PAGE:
Theory-Responsive Data Analysis: Searching for the Closest Fit

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Qualitative researchers differ in their beliefs about the role of theory in data analysis. Some begin with theoretical constructs employed as codes in a deductive process while others hold theory at bay until late in an inductive process (Gibbs, 2007). Still others toggle back and forth from theory to data to theory and so on. Researchers have offered comprehensive accounts of inductive coding (e.g., grounded theory; Charmaz, 2006) or general descriptions of the application of theory within data analysis (Anfara & Mertz, 2006; Dressman, 2008). Absent from the literature, however, is a detailed description of a back-and-forth analysis practice. The current article fills this gap in the literature by presenting a specific procedure in which the researcher begins with an initial theoretical position and then examines the data to establish a key question raised by that data. The process continues as the researcher considers a variety of theories which address the question, selects the “best fit” theory, carefully applies that theory to the data and supporting literature, and finally reflects on ways in which study findings may enhance the theory. I exemplify this activity with data from a study of members of a writing group for adults with major mental illness.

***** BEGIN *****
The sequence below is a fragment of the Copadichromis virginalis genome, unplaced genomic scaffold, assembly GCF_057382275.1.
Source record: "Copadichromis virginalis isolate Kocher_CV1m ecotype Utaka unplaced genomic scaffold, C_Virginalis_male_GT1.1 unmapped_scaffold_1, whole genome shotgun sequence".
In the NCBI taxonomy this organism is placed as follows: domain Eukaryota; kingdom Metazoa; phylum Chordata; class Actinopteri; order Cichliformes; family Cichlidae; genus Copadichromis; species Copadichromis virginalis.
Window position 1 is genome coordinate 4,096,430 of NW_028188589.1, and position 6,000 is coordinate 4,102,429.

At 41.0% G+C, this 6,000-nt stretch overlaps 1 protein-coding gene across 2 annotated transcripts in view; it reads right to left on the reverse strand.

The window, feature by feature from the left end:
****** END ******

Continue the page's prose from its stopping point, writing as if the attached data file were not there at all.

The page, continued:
Original languageEnglish (US)
JournalThe International Journal of Qualitative Methods
StatePublished - Jan 1 2022


  • data analysis
  • qualitative methods
  • theory

ASJC Scopus subject areas

  • Education


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